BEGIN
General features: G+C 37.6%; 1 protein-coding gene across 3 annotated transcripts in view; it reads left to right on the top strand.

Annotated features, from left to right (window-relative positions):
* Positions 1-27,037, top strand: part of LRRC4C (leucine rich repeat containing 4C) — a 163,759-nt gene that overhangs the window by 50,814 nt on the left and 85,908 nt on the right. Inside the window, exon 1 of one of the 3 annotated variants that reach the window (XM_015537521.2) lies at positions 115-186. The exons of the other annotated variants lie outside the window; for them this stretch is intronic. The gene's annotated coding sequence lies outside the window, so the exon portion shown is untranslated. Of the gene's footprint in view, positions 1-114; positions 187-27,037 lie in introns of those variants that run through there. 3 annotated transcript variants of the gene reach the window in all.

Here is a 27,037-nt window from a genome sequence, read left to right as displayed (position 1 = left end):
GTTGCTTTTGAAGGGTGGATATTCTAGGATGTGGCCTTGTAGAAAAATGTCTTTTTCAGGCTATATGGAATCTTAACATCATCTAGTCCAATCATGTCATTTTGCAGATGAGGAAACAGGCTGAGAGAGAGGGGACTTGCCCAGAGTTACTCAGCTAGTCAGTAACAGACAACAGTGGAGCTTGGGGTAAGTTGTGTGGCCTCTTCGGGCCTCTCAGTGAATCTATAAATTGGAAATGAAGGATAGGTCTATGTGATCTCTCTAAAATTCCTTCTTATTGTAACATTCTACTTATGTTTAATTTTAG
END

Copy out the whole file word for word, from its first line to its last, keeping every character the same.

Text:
General features: G+C 37.6%; 1 protein-coding gene across 3 annotated transcripts in view; it reads left to right on the top strand.

Annotated features, from left to right (window-relative positions):
* Positions 1-27,037, top strand: part of LRRC4C (leucine rich repeat containing 4C) — a 163,759-nt gene that overhangs the window by 50,814 nt on the left and 85,908 nt on the right. Inside the window, exon 1 of one of the 3 annotated variants that reach the window (XM_015537521.2) lies at positions 115-186. The exons of the other annotated variants lie outside the window; for them this stretch is intronic. The gene's annotated coding sequence lies outside the window, so the exon portion shown is untranslated. Of the gene's footprint in view, positions 1-114; positions 187-27,037 lie in introns of those variants that run through there. 3 annotated transcript variants of the gene reach the window in all.

Here is a 27,037-nt window from a genome sequence, read left to right as displayed (position 1 = left end):
GTTGCTTTTGAAGGGTGGATATTCTAGGATGTGGCCTTGTAGAAAAATGTCTTTTTCAGGCTATATGGAATCTTAACATCATCTAGTCCAATCATGTCATTTTGCAGATGAGGAAACAGGCTGAGAGAGAGGGGACTTGCCCAGAGTTACTCAGCTAGTCAGTAACAGACAACAGTGGAGCTTGGGGTAAGTTGTGTGGCCTCTTCGGGCCTCTCAGTGAATCTATAAATTGGAAATGAAGGATAGGTCTATGTGATCTCTCTAAAATTCCTTCTTATTGTAACATTCTACTTATGTTTAATTTTAG